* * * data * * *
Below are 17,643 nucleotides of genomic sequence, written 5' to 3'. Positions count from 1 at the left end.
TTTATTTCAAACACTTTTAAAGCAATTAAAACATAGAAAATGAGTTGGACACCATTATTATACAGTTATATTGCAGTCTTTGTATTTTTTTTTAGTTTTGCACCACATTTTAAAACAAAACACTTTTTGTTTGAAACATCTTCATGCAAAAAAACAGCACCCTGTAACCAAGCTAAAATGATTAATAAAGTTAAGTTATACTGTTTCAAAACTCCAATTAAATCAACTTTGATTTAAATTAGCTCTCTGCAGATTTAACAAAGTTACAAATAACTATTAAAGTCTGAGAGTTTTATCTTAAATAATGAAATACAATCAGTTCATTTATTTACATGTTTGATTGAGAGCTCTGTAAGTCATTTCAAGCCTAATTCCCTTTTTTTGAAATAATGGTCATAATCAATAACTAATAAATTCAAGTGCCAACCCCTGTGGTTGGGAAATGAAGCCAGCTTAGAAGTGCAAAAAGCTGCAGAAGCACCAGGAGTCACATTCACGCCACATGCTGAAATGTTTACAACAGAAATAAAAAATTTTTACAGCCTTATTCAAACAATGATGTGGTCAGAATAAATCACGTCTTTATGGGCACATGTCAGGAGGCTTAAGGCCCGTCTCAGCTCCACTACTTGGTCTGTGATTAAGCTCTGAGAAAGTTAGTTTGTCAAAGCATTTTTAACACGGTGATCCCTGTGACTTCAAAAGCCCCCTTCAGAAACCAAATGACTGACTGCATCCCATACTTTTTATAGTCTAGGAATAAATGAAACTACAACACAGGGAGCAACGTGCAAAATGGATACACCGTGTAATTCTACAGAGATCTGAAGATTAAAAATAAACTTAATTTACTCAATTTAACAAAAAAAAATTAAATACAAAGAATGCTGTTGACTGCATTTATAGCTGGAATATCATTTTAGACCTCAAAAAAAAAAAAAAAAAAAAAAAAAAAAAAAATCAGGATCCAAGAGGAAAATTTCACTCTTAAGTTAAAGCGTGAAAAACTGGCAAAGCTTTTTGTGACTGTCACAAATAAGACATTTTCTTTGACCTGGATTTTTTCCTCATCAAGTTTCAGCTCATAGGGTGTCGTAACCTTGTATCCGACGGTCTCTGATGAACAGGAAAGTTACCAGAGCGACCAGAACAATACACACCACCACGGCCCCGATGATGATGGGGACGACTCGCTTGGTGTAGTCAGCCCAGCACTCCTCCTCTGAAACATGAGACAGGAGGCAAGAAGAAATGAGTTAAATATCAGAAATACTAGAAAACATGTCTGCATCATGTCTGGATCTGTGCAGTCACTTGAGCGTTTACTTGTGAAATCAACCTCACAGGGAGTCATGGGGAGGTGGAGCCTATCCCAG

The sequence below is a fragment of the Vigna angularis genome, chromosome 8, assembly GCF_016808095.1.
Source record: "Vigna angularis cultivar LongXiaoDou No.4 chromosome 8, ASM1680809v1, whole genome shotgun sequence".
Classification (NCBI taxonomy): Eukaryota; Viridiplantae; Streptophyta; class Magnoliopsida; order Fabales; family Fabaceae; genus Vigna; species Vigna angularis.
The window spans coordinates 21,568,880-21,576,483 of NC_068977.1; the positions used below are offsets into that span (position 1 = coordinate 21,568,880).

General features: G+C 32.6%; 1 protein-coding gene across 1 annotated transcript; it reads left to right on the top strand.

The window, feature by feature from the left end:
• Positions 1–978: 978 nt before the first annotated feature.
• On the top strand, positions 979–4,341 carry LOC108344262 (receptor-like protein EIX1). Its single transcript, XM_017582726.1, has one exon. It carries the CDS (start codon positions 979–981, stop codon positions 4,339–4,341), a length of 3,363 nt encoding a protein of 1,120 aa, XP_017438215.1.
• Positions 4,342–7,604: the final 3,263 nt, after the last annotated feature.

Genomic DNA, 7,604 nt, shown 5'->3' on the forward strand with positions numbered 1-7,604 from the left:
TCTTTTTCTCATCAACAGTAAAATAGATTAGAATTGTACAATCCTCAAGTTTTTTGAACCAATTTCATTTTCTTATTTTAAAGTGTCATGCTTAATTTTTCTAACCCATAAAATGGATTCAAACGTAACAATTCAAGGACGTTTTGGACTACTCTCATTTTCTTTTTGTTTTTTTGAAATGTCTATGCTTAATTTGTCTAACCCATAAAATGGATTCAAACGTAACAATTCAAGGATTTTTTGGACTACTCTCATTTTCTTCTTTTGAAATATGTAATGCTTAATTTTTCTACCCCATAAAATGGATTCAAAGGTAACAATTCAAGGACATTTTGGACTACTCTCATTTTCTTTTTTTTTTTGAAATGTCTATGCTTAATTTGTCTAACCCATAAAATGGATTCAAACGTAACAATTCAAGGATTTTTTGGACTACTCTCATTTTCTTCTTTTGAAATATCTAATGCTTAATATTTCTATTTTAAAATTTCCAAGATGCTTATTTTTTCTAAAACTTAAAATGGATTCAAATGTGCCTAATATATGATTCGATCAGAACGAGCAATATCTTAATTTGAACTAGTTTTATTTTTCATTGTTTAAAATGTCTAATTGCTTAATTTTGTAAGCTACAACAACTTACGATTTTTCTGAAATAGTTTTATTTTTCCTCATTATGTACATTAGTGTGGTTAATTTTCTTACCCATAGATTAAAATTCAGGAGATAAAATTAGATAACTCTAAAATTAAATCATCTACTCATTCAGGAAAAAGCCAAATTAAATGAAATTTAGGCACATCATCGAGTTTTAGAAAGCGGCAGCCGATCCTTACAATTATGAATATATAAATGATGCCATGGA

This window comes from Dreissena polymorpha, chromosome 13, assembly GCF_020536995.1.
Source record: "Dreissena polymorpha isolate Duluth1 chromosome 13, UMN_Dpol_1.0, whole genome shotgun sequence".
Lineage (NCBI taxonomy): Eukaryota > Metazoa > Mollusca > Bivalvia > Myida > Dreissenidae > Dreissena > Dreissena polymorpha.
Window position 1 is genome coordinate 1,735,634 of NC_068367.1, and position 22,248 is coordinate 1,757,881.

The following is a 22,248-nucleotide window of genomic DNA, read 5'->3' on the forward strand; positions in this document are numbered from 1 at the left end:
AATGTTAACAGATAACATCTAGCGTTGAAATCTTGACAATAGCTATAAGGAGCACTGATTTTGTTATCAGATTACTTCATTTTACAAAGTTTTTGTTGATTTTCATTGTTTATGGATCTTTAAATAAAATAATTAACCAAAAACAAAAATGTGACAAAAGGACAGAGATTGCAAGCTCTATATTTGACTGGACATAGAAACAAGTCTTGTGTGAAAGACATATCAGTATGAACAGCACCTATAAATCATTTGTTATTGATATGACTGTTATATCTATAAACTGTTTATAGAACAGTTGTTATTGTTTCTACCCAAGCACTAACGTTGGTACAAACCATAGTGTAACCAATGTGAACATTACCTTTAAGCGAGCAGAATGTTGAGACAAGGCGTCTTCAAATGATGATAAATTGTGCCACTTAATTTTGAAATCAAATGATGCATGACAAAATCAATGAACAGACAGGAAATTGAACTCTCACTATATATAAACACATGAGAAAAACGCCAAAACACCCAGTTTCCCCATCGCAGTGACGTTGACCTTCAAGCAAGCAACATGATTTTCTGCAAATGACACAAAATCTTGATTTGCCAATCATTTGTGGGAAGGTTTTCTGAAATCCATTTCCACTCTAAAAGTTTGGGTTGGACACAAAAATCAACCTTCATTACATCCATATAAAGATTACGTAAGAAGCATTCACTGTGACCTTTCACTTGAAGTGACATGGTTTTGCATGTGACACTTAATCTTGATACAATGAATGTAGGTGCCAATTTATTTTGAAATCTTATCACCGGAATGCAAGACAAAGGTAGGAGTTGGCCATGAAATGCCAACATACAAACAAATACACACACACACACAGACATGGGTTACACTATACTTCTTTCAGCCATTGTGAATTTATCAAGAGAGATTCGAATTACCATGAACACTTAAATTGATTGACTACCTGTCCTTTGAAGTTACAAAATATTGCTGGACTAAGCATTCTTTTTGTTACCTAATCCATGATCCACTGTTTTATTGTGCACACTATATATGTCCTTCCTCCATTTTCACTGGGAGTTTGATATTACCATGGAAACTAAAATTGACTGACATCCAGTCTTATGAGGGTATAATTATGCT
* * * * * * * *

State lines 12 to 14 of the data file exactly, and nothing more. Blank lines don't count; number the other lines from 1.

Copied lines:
Genomic DNA, 7,604 nt, shown 5'->3' on the forward strand with positions numbered 1-7,604 from the left:
TCTTTTTCTCATCAACAGTAAAATAGATTAGAATTGTACAATCCTCAAGTTTTTTGAACCAATTTCATTTTCTTATTTTAAAGTGTCATGCTTAATTTTTCTAACCCATAAAATGGATTCAAACGTAACAATTCAAGGACGTTTTGGACTACTCTCATTTTCTTTTTGTTTTTTTGAAATGTCTATGCTTAATTTGTCTAACCCATAAAATGGATTCAAACGTAACAATTCAAGGATTTTTTGGACTACTCTCATTTTCTTCTTTTGAAATATGTAATGCTTAATTTTTCTACCCCATAAAATGGATTCAAAGGTAACAATTCAAGGACATTTTGGACTACTCTCATTTTCTTTTTTTTTTTGAAATGTCTATGCTTAATTTGTCTAACCCATAAAATGGATTCAAACGTAACAATTCAAGGATTTTTTGGACTACTCTCATTTTCTTCTTTTGAAATATCTAATGCTTAATATTTCTATTTTAAAATTTCCAAGATGCTTATTTTTTCTAAAACTTAAAATGGATTCAAATGTGCCTAATATATGATTCGATCAGAACGAGCAATATCTTAATTTGAACTAGTTTTATTTTTCATTGTTTAAAATGTCTAATTGCTTAATTTTGTAAGCTACAACAACTTACGATTTTTCTGAAATAGTTTTATTTTTCCTCATTATGTACATTAGTGTGGTTAATTTTCTTACCCATAGATTAAAATTCAGGAGATAAAATTAGATAACTCTAAAATTAAATCATCTACTCATTCAGGAAAAAGCCAAATTAAATGAAATTTAGGCACATCATCGAGTTTTAGAAAGCGGCAGCCGATCCTTACAATTATGAATATATAAATGATGCCATGGA

This window comes from Dreissena polymorpha, chromosome 13, assembly GCF_020536995.1.